In the eighth grade, I loomed over almost all my classmates at six feet, but I haven't grown an inch since. I still have to remind myself that I'm not tall -- and investors basking in the glow of their 1999 returns could use a similar reminder.
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It's natural for folks holding shares of sagging tech and tech-heavy funds to use their funds' eye-popping 1999 gains as a solace when looking at the losses they've suffered since. The instinct is to figure that even if a fund has lost half its value in the last year, that triple-digit gain in 1999 still leaves you in the black. This might be instinctive and it might be comforting, but in many cases, it's also wrong.
Here's why: Most of the money that flowed into these funds showed up
they rocketed north in 1999 and even if you bought shares at the start of that bonny year, the past year's drubbing has left your investment under water.
Source: Morningstar. Returns through April 9.
Consider the case of Fred, the recent tech-fund investor with perfect timing. Fred took his year-end bonus and plunked it into the average tech fund on Jan. 1, 1999. He invested $10,000 just in time to soak up a stunning 136.5% gain, leaving him with $23,650 at the start of 2000. What Fred might not realize is that his fund's ensuing losses -- 33% in 2000 and more than 38% so far this year -- leave him in the red. These tumbles might seem paltry in comparison to his triple-digit gain, but they're percentages lopped off a bigger pool of money, and that adds up. On Tuesday Fred's prescient $10,000 investment would've been whittled down to about 9,777 bucks.
And most investors didn't buy their shares before 1999's boom. After redemptions, a net $188 billion flowed into stock funds in 1999, according to the
Investment Company Institute
, the fund industry's largest trade group. But a record $309 billion gushed in during 2000.
Tech funds, for example, netted about $33 billion in 1999, trouncing the old record of $4.4 billion set in 1995, according to Boston fund consultancy
. But even as they sputtered in 2000, they set a new record, taking in a whopping $44.5 billion.
On Tuesday afternoon, I looked at how a $10,000 investment would have fared in some of 1999's highest flying and hottest selling funds. These are just back-of-envelope figures and these model investments only run through March 1 because that was the latest data I had from
, but they do the job.
A logical place to start is with the top-performing 10 U.S. stock funds in 1999, which rose 285% on average that year and have fallen about 70% on average over the last year, according to Morningstar.
If you'd had the impossibly good foresight to invest $10,000 in an equally weighted portfolio of these 10 once-sizzling funds, that account would've been worth more than $17,000 on March 1, 2001. But if you'd bought the same funds just six months later in 1999 -- still in time to capture big gains -- you would be under water. And if, like most investors, you bought 1999's winners the following year, every dollar you invested would've been worth less than 50 cents on March 1.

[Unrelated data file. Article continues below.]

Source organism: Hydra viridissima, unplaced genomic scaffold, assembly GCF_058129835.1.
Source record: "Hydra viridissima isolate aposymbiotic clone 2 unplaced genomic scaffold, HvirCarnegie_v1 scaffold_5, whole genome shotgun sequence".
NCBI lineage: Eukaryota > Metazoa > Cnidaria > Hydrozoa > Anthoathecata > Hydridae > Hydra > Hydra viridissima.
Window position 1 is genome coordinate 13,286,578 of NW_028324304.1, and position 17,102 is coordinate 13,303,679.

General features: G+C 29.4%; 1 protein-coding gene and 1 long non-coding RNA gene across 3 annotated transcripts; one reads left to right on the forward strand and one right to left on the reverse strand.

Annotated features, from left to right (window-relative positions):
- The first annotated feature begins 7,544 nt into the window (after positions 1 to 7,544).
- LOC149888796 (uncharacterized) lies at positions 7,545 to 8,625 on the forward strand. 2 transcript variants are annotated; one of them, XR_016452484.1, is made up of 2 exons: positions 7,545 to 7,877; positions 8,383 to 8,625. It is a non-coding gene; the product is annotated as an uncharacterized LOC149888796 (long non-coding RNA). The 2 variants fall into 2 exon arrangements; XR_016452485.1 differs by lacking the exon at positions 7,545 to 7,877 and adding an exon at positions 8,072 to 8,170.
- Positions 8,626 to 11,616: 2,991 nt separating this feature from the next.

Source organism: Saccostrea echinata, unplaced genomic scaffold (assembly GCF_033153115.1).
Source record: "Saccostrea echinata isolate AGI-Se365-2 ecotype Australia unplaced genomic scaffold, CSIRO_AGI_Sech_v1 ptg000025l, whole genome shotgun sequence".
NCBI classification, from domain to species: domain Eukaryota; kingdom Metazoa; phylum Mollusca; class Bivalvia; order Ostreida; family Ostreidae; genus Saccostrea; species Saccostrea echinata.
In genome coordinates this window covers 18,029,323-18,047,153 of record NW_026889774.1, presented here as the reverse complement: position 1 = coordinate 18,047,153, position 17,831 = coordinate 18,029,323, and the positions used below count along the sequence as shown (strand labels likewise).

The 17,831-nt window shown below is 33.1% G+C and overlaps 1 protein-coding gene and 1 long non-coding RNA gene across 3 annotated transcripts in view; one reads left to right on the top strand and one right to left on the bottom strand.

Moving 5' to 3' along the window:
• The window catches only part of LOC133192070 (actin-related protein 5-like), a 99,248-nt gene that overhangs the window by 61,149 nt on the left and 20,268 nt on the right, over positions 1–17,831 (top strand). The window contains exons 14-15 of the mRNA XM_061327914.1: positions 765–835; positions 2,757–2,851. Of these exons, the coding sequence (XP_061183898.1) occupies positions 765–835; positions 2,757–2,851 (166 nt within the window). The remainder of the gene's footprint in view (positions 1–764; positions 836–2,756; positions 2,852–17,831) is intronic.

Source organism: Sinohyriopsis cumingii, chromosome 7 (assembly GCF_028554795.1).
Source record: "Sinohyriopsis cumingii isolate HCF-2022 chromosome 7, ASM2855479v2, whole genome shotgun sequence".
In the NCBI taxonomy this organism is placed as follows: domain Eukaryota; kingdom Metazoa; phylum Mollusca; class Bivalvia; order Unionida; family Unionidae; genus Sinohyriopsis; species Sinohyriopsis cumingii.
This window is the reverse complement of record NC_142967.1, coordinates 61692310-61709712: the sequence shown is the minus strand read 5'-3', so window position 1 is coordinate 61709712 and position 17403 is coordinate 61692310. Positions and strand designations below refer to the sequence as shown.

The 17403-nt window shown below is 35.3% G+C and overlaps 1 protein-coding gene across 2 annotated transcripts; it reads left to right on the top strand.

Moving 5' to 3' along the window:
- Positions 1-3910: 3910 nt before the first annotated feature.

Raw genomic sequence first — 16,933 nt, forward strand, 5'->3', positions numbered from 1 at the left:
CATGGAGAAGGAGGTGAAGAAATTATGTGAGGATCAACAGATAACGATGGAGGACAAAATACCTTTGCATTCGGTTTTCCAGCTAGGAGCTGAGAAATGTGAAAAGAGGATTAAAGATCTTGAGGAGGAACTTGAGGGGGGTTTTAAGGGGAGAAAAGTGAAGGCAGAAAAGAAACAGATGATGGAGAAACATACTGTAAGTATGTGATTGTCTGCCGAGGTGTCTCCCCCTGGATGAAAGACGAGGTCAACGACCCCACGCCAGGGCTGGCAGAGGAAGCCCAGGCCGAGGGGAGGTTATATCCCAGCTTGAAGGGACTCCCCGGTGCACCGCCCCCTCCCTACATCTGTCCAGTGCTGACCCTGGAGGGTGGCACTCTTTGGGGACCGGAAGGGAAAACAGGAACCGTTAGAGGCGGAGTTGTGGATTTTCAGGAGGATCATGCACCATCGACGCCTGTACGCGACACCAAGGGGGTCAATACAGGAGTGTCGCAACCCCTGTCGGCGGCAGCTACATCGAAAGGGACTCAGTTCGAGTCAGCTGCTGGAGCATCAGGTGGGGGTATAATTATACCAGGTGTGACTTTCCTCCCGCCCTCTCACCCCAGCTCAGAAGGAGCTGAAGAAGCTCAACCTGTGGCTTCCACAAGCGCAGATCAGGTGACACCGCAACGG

A comparison of the same investment in the
Vanguard 500 Index fund, which tracks the
, shows the benefits of diversification.
The picture isn't much brighter if we look at how things would have worked out with two of 1999's top-selling tech funds, Kevin Landis'
Firsthand Technology Value fund and Mike Lu's
Janus Global Technology fund, which closed to new investors on Jan. 14, 2000. In 1999, the funds rose 190.4% and 214%, respectively, and each has lost more than half its value over the past 12 months, according to Morningstar.
If you'd invested $10,000 in their funds during 1999, you still would've been in the black on March 1 of this year. But the majority of the money that came into tech funds showed up in 2000. And if you'd invested on the heels of 1999's gains, you'd be pretty deep in the red.
Beyond tech funds, tech-heavy growth funds also rang up big gains, followed by big losses. Many investors might be assuming that they're still in the black with these funds, but a gander and at their March 31 account statements might tell them otherwise.
A good example might be the
Janus Twenty fund, which has more than 60% of its money in tech and telecom stocks. The high-profile fund was the third-best seller in 1999 and closed to new investors on April 16, 1999, but still took in hundreds of millions of dollars from current shareholders, before seeing consistent outflows in the second half of last year. Its popularity, concentration on relatively few stocks and big tech appetite make it an apt proxy for growth funds in many portfolios.
The Twenty gained 64.9% in 1999 and has fallen some 49% over the last year. If we look at how a $10,000 investment in the fund would've fared by March 1, we find that recent losses whittled away 1999's gains. Even if you'd invested that $10,000 at the start of 1999, you'd still be under water on your investment. Again, a comparison with the same investment in the Vanguard 500 Index fund underscores the advantages of diversification.
If you've been reading your account statements, the impermanence of 1999's gains probably isn't a surprise. But judging from my email box, there are a lot folks out there who think they've got gains that aren't actually there. Take it from a once-tall guy who's given to unnecessary ducking when walking into a low-ceilinged room: It's painful to puncture these illusions, but we're better off afterward.
Fund Junkie runs every Monday and Wednesday, as well as occasional dispatches. Ian McDonald writes daily for TheStreet.com. In keeping with TSC's editorial policy, he doesn't own or short individual stocks. He also doesn't invest in hedge funds or other private investment partnerships. He invites you to send your feedback to
firstname.lastname@example.org, but he cannot give specific financial advice.